After the death of six inmates at the Cuyahoga County jail in the past four months, Cleveland activists and presiding Judge John J. Russo are hoping to soon have an update in the ongoing security probe at the justice center.
County Executive Armond Budish issued a Nov. 8 statement appointing the U.S Marshals to investigate concerns at the justice center and in the jail, after a Judge Russo drafted a letter outlining issues over the need for more deputies.
"The county's indifference to the dangers created by failing to meet the needs of a very fragile and volatile prison population must end," Russo wrote.
Russo told News 5 the county administration has been promising to hire more deputies for months, but so far there has been no real action.
"We're concerned here in our courtrooms, we're concerned for those sitting in the back of the courtroom, for the lawyers sitting at these tables," Russo said.
"When it comes to hiring more deputies I think the more we wait, the more we're testing the waters by not having the appropriate personnel."
Black on Black Crime President Al Porter has many of the same safety concerns and told News 5 it's critical jail protocol and staffing levels be examined as soon as possible.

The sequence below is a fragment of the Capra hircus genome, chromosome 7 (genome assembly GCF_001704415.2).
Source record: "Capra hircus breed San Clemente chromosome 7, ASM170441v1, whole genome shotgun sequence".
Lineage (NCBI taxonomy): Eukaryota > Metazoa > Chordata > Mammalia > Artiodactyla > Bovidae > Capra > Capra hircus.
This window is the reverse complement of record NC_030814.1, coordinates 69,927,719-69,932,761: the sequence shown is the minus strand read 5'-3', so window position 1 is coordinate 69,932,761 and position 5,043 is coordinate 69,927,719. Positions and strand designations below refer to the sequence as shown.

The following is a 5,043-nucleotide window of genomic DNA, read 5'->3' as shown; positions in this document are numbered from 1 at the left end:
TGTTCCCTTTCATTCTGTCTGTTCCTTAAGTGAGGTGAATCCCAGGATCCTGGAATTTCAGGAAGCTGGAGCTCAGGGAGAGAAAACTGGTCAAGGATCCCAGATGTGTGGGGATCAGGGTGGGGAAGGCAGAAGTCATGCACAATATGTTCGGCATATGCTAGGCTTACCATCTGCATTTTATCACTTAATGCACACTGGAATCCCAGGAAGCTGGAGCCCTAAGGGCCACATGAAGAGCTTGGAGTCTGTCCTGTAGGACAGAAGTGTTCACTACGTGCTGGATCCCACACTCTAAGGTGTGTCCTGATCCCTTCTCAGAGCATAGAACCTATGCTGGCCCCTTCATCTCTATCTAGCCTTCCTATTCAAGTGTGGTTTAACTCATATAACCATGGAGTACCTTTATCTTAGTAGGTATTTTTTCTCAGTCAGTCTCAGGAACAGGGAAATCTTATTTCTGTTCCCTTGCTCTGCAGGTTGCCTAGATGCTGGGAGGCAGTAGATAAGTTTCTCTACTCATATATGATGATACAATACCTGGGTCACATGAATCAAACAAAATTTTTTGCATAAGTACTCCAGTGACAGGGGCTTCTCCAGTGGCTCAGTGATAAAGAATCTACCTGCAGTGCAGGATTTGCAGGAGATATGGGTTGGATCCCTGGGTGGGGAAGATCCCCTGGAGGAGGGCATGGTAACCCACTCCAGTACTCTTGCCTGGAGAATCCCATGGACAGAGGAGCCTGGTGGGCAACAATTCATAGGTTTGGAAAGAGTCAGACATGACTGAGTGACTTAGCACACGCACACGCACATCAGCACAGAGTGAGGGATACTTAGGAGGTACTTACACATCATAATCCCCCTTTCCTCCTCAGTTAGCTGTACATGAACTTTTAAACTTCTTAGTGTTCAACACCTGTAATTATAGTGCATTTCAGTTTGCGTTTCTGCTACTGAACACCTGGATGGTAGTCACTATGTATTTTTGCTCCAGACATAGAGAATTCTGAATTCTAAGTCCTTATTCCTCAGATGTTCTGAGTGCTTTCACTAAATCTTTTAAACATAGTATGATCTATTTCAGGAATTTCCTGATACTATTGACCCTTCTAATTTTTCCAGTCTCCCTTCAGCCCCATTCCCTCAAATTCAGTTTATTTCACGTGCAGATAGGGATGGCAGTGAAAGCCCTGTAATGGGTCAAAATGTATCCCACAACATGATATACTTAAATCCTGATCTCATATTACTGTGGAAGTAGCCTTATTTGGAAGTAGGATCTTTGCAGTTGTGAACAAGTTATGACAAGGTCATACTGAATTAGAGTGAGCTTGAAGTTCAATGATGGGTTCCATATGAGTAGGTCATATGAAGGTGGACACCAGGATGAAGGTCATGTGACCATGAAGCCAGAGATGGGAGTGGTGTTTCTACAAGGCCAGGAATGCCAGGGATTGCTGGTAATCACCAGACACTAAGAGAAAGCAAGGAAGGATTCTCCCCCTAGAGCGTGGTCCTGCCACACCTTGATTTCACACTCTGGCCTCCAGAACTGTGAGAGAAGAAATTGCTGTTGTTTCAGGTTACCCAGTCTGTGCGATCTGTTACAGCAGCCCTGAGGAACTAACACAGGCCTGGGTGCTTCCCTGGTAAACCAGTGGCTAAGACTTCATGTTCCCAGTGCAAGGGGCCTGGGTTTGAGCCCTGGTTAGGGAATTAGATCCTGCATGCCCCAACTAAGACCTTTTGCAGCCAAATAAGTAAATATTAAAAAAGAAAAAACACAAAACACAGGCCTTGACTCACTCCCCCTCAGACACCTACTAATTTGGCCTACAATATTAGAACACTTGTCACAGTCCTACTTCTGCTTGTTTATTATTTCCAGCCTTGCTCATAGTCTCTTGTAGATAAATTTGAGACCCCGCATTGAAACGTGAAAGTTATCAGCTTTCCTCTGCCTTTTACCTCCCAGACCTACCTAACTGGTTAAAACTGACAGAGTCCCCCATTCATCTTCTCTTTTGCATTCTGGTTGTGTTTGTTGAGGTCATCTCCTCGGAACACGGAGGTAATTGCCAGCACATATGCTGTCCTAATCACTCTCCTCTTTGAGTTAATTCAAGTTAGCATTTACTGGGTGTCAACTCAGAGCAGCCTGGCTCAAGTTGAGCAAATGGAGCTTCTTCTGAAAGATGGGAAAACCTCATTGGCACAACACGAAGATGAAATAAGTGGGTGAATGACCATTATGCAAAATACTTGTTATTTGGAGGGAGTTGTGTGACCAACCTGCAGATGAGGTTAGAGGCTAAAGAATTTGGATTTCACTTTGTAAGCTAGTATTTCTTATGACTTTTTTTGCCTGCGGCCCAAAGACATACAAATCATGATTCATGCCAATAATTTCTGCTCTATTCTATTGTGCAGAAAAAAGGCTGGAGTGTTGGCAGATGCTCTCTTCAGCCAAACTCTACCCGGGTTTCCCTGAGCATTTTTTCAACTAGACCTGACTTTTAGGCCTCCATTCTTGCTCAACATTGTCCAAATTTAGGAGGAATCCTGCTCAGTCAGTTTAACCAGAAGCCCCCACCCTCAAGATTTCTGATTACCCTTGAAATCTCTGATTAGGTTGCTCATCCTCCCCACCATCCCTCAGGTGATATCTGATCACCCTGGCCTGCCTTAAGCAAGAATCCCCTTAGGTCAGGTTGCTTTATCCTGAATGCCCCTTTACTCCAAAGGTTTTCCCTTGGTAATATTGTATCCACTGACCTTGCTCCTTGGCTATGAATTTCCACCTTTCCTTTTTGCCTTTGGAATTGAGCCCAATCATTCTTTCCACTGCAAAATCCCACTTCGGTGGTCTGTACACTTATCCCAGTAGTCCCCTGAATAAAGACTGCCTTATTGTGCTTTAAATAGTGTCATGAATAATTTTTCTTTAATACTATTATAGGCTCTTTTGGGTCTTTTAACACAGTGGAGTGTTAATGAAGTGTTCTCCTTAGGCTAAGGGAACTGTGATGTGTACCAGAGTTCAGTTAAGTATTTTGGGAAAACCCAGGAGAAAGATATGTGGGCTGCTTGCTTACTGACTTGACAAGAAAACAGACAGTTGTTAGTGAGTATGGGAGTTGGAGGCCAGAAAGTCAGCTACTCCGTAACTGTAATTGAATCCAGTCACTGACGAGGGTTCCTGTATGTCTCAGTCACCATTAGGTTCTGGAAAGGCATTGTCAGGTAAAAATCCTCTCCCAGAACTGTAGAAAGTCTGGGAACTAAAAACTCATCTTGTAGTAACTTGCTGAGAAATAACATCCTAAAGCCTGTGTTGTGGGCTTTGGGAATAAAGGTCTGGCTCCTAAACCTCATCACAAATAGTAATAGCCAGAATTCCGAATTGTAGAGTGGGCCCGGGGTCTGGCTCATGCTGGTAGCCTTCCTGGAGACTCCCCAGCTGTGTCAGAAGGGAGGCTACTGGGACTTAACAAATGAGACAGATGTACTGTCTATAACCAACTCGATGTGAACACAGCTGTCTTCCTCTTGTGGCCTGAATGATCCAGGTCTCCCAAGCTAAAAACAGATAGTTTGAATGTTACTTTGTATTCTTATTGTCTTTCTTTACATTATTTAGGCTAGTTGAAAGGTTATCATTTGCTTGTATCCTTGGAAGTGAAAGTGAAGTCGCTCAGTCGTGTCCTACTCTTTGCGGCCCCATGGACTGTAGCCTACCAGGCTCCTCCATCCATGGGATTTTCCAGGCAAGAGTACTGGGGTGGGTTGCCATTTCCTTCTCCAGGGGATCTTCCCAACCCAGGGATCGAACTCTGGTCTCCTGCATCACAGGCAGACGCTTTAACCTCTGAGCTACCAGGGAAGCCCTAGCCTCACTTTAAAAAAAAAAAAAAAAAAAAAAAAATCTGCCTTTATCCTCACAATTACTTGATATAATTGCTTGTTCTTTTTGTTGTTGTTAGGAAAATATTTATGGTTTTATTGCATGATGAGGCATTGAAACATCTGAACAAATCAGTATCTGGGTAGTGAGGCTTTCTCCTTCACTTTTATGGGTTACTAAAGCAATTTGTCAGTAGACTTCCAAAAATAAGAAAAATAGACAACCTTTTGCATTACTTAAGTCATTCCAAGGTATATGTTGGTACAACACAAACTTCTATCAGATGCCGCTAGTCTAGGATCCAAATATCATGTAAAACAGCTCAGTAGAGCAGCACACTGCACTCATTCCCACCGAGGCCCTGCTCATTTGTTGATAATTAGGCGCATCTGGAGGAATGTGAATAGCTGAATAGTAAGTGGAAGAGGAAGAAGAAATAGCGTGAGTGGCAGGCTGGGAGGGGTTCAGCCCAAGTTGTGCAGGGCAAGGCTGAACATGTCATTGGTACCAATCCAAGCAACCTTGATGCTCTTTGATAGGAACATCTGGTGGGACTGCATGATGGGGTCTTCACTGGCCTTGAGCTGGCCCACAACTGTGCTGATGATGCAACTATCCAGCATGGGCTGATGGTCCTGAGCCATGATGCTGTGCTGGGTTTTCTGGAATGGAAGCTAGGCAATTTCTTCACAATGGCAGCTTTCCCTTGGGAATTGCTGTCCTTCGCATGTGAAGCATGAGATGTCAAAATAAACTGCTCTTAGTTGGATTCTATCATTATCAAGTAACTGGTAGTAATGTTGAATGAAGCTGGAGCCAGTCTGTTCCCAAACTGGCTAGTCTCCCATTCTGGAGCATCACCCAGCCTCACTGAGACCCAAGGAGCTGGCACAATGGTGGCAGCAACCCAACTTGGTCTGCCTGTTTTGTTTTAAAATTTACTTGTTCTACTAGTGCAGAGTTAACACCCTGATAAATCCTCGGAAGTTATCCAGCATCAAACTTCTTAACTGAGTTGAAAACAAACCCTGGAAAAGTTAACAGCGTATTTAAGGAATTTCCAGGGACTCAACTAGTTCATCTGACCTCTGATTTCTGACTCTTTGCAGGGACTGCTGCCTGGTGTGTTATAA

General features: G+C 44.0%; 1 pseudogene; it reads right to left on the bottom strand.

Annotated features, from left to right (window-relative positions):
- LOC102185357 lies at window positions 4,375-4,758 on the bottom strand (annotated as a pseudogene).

Porter said he's also worried there are not enough deputies in the courtrooms, especially while emotionally charged cases are being heard.
"I know the public is not safe, because we do a lot of court watches in there," Porter said.
"There are times we're concerned about our safety, the courtrooms are often so packed with people."
The county executive's office said it has called for an independent study to be conducted regarding those staffing concerns.
"We certainly want to ensure (sic) the appropriate level of security in our courthouse," Budish's Chief of Staff Earl Leiken said in a written statement.
"The county has a deep concern and commitment to both the safety of our inmates and for the security levels in our courthouse."
Still, News 5 calls for an update on the study to the county executive's office were not returned.
Porter said it's critical for the county to keep residents informed on the progress of its investigation.
"To the county executive, this is your watch, so you should know personally what is going on down there," Porter said.
"We better unravel that as soon as possible, because the crisis started a few months ago."